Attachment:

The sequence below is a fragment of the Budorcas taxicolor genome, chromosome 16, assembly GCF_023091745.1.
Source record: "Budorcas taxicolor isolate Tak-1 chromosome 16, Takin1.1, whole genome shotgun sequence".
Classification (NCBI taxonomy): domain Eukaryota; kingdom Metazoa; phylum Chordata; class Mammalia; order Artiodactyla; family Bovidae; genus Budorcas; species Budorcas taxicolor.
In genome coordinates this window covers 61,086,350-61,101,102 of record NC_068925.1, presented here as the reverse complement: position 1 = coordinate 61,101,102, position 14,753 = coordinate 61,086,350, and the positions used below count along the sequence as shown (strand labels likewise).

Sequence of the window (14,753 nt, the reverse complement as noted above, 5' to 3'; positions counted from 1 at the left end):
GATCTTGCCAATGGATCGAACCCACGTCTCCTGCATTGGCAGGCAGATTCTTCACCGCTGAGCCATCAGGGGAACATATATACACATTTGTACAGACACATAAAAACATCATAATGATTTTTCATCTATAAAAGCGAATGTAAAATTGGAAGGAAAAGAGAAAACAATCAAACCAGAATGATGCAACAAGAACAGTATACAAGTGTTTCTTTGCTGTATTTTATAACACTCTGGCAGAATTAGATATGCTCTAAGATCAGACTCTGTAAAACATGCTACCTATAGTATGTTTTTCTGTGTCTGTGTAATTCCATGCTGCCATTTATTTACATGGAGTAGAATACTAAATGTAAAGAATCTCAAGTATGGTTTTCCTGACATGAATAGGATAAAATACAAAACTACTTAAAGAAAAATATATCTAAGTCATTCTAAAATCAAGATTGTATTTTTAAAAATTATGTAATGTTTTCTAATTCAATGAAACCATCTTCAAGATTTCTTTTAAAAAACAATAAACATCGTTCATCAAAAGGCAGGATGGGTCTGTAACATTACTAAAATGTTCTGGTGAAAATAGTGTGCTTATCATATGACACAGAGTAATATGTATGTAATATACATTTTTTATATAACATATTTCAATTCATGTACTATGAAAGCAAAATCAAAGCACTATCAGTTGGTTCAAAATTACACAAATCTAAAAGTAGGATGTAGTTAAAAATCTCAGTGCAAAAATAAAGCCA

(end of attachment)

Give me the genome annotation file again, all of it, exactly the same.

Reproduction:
The sequence below is a fragment of the Budorcas taxicolor genome, chromosome 16, assembly GCF_023091745.1.
Source record: "Budorcas taxicolor isolate Tak-1 chromosome 16, Takin1.1, whole genome shotgun sequence".
Classification (NCBI taxonomy): domain Eukaryota; kingdom Metazoa; phylum Chordata; class Mammalia; order Artiodactyla; family Bovidae; genus Budorcas; species Budorcas taxicolor.
In genome coordinates this window covers 61,086,350-61,101,102 of record NC_068925.1, presented here as the reverse complement: position 1 = coordinate 61,101,102, position 14,753 = coordinate 61,086,350, and the positions used below count along the sequence as shown (strand labels likewise).

Sequence of the window (14,753 nt, the reverse complement as noted above, 5' to 3'; positions counted from 1 at the left end):
GATCTTGCCAATGGATCGAACCCACGTCTCCTGCATTGGCAGGCAGATTCTTCACCGCTGAGCCATCAGGGGAACATATATACACATTTGTACAGACACATAAAAACATCATAATGATTTTTCATCTATAAAAGCGAATGTAAAATTGGAAGGAAAAGAGAAAACAATCAAACCAGAATGATGCAACAAGAACAGTATACAAGTGTTTCTTTGCTGTATTTTATAACACTCTGGCAGAATTAGATATGCTCTAAGATCAGACTCTGTAAAACATGCTACCTATAGTATGTTTTTCTGTGTCTGTGTAATTCCATGCTGCCATTTATTTACATGGAGTAGAATACTAAATGTAAAGAATCTCAAGTATGGTTTTCCTGACATGAATAGGATAAAATACAAAACTACTTAAAGAAAAATATATCTAAGTCATTCTAAAATCAAGATTGTATTTTTAAAAATTATGTAATGTTTTCTAATTCAATGAAACCATCTTCAAGATTTCTTTTAAAAAACAATAAACATCGTTCATCAAAAGGCAGGATGGGTCTGTAACATTACTAAAATGTTCTGGTGAAAATAGTGTGCTTATCATATGACACAGAGTAATATGTATGTAATATACATTTTTTATATAACATATTTCAATTCATGTACTATGAAAGCAAAATCAAAGCACTATCAGTTGGTTCAAAATTACACAAATCTAAAAGTAGGATGTAGTTAAAAATCTCAGTGCAAAAATAAAGCCA